Tuesday, March 17, 2015

Happy Saint Patrick's Day! Now arm yourselves!

I love St Patrick's Day, not because I love green beer, parades, or even corned beef, but because it reminds me of the great prayer attributed to the saint who drove the snakes (and the pagans?) out of Ireland. You probably know a hymn called St Patrick's Breastplate, but did you know that the hymn was not itself written by the saint, but is based on an ancient prayer attributed to the patron of Ireland?

It is sometimes called the Lorica, a word which means “breastplate,” i.e., literally a piece of armor that protects a combatant's chest, also called a cuirass. Roman soldiers wore a lorica segmentata as part of their battle armor. In the Christian era, the term lorica also came to mean a prayer of protection — no doubt with reference to the armor of faith that St Paul in the sixth chapter of his epistle to the Ephesians says will allow the believer “to stand before the wiles of the devil”:

"Roman soldier in lorica segmentata 1-cropped" by This image has been retouched by Medium69.Cette image a été retouchée par Medium69. - Self-published work by Medium69. Licensed under CC BY-SA 3.0 via Wikimedia Commons -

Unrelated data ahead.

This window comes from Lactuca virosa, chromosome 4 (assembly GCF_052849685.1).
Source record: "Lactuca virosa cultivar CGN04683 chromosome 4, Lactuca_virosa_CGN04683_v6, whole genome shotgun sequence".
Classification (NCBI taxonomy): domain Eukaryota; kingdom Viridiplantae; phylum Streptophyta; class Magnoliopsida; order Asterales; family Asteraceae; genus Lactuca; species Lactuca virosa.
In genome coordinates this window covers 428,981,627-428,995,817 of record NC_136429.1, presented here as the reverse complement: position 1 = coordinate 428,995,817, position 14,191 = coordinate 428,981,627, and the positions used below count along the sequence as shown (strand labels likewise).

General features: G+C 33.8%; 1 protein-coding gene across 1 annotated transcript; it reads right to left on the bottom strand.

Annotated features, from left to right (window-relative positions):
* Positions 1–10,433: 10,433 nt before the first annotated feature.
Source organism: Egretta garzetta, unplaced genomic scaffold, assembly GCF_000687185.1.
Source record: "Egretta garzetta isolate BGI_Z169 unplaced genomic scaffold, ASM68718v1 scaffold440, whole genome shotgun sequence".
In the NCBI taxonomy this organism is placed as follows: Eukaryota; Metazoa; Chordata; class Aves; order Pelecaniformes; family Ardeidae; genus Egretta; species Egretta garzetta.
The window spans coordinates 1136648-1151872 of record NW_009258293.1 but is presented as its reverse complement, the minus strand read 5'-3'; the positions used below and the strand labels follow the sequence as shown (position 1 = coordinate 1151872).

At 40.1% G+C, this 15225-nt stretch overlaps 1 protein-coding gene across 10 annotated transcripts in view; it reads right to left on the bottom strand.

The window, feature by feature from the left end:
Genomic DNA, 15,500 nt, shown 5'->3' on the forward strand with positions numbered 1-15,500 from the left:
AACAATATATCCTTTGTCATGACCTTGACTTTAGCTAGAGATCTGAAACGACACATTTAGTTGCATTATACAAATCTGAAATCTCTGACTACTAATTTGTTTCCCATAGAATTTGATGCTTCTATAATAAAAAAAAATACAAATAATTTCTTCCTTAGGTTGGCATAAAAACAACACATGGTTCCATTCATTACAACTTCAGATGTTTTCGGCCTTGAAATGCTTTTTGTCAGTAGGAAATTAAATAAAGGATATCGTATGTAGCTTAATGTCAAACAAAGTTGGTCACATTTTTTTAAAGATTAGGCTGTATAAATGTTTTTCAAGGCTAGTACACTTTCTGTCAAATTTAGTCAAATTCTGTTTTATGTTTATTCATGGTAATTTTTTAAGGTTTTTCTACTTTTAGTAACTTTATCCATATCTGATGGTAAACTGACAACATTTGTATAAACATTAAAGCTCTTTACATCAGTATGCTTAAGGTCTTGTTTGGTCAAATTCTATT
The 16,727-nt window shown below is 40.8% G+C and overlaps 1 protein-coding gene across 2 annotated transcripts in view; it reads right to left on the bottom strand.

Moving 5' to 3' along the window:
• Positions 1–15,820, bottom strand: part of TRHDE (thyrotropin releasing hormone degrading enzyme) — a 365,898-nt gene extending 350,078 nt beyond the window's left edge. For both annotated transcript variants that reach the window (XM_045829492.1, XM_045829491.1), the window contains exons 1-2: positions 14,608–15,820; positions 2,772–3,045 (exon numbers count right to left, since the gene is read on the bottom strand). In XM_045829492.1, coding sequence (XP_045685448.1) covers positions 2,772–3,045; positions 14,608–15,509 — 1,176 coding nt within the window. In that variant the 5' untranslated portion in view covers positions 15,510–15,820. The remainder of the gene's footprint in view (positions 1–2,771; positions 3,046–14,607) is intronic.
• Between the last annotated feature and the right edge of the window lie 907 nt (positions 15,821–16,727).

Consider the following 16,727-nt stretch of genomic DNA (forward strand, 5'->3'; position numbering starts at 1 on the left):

Re-enactor dressed as
Roman soldier in lorica segmentata
[B]e strong in the Lord and in the strength of his might.
Put on the whole armor of God, that you may be able to stand against the wiles of the devil.
For we are not contending against flesh and blood, but against the principalities, against the powers, against the world rulers of this present darkness, against the spiritual hosts of wickedness in the heavenly places.
Therefore take the whole armor of God, that you may be able to withstand in the evil day, and having done all, to stand.
Stand therefore, having girded your loins with truth, and having put on the breastplate of righteousness,
and having shod your feet with the equipment of the gospel of peace;
above all taking the shield of faith, with which you can quench all the flaming darts of the evil one.
And take the helmet of salvation, and the sword of the Spirit, which is the word of God.
Pray at all times in the Spirit, with all prayer and supplication. To that end keep alert with all perseverance, making supplication for all the saints … (Ephesians 6: 10-18, RSV-CE)

Friday, March 13, 2015

What can Darren Aronofsky's Noah teach us about the Western cultural tradition?